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Arc Flash Program

Written by Steve Hudgik

An Arc Flash Program is an overall plan that covers all aspects of arc flash safety and compliance. The purpose of an arc flash program is to keep those working on or near an electrical system, safe. The arc flash program, through a variety of methods, ensures workers and contractors follow the safety rules related to electrical work.

The most important safety principle underlying all electrical work is to avoid working on energized equipment. This is the foundation of an arc flash program. Electrical equipment should be de-energized before someone works on it, unless one of the following conditions exists:

  • De-energizing will result in new or increased hazards or risks.
  • De-energizing is not possible due to operational limits or the design of the equipment.
  • The energized equipment does not present a hazard, for example, it operates at a low voltage.

An Arc Flash Program is typically defined in a written document. That document will usually include information such as:

  1. A description of the overall purpose of an Arc Flash Program.
  2. Definitions of key terms.
  3. Establishes who does what. Responsibilities are defined by department and job title.
  4. Describes the training that is provided. Training required by the NFPA/NEC code for anyone who is exposed to an electrical hazard. The type of training varies based on whether the worker is a "qualified" or "unqualified" person.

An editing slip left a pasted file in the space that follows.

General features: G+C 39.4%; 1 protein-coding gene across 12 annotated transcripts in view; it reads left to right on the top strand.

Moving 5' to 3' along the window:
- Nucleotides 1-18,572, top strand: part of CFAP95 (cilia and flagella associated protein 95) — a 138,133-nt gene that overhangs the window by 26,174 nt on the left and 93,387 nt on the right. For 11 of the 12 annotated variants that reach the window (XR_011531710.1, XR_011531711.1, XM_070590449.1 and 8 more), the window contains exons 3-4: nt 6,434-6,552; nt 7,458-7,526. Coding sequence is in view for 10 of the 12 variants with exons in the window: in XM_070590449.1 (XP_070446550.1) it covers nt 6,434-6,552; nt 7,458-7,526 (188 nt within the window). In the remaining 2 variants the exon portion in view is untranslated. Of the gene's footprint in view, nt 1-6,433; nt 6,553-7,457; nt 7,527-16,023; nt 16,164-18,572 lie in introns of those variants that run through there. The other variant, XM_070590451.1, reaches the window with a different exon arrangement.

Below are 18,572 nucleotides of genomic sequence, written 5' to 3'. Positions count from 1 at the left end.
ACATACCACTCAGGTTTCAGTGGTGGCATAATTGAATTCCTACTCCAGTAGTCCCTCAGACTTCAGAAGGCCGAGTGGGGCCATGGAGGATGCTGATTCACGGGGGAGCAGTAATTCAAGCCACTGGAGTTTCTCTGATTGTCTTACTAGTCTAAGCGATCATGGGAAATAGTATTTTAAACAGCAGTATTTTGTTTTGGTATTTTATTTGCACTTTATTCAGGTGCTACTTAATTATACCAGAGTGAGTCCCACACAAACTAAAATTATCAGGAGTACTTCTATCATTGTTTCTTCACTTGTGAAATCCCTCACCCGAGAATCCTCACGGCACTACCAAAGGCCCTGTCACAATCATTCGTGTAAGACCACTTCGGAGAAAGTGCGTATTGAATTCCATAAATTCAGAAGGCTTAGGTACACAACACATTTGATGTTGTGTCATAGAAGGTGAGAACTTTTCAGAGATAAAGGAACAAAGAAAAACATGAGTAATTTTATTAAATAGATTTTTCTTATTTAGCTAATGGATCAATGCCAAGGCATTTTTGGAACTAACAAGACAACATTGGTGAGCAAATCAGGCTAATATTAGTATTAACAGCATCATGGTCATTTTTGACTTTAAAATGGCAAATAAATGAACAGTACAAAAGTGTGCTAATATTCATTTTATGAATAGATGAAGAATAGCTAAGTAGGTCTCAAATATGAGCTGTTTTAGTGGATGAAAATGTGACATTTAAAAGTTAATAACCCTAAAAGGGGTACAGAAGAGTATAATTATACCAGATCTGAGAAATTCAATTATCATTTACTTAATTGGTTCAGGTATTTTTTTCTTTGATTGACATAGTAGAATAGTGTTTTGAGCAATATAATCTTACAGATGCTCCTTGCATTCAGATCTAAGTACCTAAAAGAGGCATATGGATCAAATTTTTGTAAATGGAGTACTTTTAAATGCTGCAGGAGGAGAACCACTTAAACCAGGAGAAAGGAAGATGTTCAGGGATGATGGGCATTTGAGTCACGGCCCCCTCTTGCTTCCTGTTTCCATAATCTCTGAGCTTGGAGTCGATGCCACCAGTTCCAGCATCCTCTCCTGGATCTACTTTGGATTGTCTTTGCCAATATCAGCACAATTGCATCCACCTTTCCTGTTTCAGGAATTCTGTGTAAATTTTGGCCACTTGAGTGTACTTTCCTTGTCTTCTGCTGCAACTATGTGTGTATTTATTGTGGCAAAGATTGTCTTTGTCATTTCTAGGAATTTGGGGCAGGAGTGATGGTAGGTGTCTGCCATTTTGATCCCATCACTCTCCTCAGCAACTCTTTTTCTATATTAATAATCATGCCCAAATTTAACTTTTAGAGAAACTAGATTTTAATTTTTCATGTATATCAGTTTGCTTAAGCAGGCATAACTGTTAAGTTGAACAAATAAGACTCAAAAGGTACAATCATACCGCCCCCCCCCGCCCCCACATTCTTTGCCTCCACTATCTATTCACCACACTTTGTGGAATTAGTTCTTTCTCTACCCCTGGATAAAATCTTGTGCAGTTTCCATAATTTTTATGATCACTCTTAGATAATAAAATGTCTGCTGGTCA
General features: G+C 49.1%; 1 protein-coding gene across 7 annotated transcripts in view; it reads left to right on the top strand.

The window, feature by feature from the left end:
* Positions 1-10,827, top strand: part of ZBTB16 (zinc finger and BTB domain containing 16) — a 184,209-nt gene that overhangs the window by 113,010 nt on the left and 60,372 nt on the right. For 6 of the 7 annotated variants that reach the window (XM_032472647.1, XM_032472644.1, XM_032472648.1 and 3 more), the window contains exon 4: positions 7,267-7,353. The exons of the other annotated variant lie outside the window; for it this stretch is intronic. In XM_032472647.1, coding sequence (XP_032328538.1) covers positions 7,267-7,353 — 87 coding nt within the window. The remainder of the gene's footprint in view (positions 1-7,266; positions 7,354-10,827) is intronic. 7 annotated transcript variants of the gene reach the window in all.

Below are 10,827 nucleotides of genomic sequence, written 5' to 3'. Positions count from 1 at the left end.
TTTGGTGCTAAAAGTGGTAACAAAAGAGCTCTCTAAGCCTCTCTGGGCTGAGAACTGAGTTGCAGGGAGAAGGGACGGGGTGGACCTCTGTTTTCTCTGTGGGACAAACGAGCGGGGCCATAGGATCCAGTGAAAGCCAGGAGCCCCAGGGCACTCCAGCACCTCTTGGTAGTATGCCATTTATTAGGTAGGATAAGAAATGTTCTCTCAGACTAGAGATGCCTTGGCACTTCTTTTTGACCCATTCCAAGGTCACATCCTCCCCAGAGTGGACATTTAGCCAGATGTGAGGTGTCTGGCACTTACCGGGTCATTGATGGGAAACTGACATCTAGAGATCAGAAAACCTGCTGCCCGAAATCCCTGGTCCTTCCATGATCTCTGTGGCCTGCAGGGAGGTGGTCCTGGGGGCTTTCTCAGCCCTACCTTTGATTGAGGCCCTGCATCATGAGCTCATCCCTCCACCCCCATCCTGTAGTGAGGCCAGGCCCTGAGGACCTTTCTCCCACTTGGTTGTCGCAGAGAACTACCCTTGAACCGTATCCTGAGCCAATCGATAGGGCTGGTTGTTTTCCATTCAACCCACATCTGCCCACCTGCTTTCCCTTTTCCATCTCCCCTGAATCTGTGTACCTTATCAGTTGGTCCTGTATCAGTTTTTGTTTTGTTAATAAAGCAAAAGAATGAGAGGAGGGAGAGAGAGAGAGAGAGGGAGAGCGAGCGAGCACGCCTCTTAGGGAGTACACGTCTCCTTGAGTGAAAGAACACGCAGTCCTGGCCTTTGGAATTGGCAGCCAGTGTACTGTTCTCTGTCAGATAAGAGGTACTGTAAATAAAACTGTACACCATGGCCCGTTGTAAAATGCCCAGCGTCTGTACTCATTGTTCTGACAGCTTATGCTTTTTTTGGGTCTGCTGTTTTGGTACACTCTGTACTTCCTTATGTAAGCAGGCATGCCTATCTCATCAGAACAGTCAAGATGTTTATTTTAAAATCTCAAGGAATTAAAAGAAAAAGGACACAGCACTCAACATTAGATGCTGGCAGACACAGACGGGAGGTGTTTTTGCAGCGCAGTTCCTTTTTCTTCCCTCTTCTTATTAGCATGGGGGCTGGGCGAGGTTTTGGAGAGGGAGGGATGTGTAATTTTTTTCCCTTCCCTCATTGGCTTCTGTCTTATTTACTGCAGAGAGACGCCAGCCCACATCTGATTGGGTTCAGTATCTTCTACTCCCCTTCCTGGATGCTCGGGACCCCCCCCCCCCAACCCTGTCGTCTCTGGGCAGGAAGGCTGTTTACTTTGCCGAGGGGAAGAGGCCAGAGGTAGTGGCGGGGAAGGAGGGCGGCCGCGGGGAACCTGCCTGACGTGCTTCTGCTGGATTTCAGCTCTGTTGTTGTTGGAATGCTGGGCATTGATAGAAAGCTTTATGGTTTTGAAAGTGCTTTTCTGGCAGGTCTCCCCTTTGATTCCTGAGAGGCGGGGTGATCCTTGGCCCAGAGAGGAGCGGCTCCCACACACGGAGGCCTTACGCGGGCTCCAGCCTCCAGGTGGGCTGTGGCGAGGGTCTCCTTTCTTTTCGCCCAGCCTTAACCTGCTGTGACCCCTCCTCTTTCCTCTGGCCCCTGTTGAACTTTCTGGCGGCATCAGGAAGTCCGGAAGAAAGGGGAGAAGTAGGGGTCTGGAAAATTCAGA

5. Provides the work rules that apply to electrical work. This includes Lockout/Tag Out procedures, the procedure for testing to ensure a circuit is de-energized, the use of PPE, boundaries, required grounding, and the procedures for obtaining an energized work permit.
  6. Provides the rules and procedures that apply to contract employees, contractors and vendors.
  7. Establishes the alerting techniques that will be used. These are the barricades, signs, and if needed, attendants who warn people away from the hazardous area.
  8. The written document typically will provide copies of forms such as the Engerized Work Permit form.
  9. Establishes method to determine arc flash boundaries. This is typically called an "Arc Flash Hazard Analysis." It determines the amount of energy that would result from an arcing fault in your electrical equipment.
  10. Provides the labeling standards that will be followed. Arc flash labels are required by NFPA 70E, and are an important part of an arc flash program. Having consistent labeling, based on an established facility-wide standard is important for effective communication of hazard information.

The Arc Flash Program document should be available for anyone to read at any time. Regularly scheduled retraining, which includes reviewing the requirements of your Arc Flash Program, should be conducted as needed. For example, a review of your Arc Flash Program might be appropriate just before the start of a major maintenance outage.

Labeling is a key component of an Arc Flash Program. The NFPA 70E requires labels and that certain information must be on your arc flash labels. However, it does not specify label design. With a DuraLabel printer you can make arc flash labels that meet whatever design requirement you have. Call 1-888-326-9244 to get information about DuraLabel printers. Ask for some free sample labels and ask about DuraLabel Arc Flash Labeling Kits.

The information presented in this document was obtained from sources that we deem reliable; Graphic Products does not guarantee accuracy or completeness. Graphic Products, Inc. makes no representations or warranties of any kind, express or implied. Users of this document should consult municipal, state, and federal code and/or verify all information with the appropriate regulatory agency.

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